Jonathan Jones

Which tax cuts would be best for the economy?

Which tax cuts would be best for the economy?
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With all these tax cut suggestions kicking about — and with the British economy desperately in need of some oomph — it’s worth asking: which would help growth the most? It’s not of course the only consideration, but it is clearly an important one as we struggle to find our way out of recession.

 

Fortunately, the OECD is on hand with two recent reports to help answer our question. The first, ‘Tax Reform and Economic Growth’, divides taxes into four broad categories and ranks them on how harmful they are to growth:

This suggests that the Centre for Policy Studies is right — on growth grounds at least — to focus on cutting corporation tax. It also shows the strength of the Liberal Democrat case for shifting the tax burden from income (by raising the personal allowance) to property (by introducing a mansion tax). In fact, the OECD says that raising property taxes can actually help growth, by ‘shifting investment out of housing into higher-return activities’. On the other hand, the report pours cold water on Ed Balls’ claims that a VAT cut is the answer. Consumption taxes only have a slightly negative impact on growth, it says — one of the main reasons the coalition upped VAT in the first place.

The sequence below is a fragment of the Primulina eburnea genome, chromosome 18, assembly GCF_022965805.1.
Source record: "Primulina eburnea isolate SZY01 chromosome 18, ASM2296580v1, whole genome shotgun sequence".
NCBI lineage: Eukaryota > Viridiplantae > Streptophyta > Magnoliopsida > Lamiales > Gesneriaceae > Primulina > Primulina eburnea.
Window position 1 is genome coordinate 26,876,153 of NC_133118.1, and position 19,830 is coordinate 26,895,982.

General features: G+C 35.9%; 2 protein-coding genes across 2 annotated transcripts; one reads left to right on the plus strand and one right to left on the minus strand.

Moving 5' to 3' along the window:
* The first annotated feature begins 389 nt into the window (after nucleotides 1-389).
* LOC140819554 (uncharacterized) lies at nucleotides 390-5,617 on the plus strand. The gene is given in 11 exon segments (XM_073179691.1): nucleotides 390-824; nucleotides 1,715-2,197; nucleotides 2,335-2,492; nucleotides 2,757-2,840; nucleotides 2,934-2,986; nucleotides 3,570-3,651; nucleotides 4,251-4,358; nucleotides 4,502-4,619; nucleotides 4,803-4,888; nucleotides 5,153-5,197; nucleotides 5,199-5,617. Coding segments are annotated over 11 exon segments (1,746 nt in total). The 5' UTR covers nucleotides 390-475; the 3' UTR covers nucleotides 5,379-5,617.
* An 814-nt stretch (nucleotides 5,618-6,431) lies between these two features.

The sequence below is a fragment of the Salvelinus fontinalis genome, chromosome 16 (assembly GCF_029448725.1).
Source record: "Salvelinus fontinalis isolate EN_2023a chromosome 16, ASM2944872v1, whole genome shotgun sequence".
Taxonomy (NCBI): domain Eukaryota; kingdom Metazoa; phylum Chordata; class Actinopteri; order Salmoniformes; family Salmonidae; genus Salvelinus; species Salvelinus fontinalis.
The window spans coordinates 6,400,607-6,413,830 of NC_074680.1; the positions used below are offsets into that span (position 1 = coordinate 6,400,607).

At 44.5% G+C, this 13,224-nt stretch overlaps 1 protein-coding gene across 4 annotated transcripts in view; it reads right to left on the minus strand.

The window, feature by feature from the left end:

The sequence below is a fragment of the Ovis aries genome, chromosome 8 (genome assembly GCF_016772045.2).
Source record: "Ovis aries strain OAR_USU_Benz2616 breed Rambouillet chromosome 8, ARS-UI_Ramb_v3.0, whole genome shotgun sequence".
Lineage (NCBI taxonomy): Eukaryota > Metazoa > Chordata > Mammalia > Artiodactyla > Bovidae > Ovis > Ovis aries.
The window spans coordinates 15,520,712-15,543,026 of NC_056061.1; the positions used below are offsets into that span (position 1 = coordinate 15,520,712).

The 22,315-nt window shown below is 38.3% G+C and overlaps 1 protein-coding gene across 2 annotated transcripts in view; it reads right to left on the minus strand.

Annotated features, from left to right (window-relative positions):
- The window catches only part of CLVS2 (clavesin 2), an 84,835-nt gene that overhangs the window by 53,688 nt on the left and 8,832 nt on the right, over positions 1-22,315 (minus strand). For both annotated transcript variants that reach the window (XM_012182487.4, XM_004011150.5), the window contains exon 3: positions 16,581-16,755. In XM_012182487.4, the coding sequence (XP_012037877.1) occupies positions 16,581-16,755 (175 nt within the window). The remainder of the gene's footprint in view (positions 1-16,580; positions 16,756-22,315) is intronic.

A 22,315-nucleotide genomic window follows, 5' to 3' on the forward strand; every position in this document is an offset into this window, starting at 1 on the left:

In the second paper, ‘Taxation and Employment’, the OECD specifically recommends raising the personal allowance — as the Lib Dems are calling for — to reduce work disincentives for low-income workers and second earners, two groups who are particularly responsive to such disincentives. The report also highlights the detrimental effects of the Centre for Social Justice’s proposed transferable allowance for married couples, pointing out that such ‘family-based taxation’ reduces work incentives for second earners.

The CSJ argues for its policy based on the supposed ‘social benefits’ of marriage, but it’s worth taking into account the harm it could do to economy as well. Similarly, the Lib Dems advocate their proposals in terms of relieving the pressure on family finances, and asking the rich to pay their ‘fair share’. But the OCED's findings show that there’s a strong growth-based case for them too.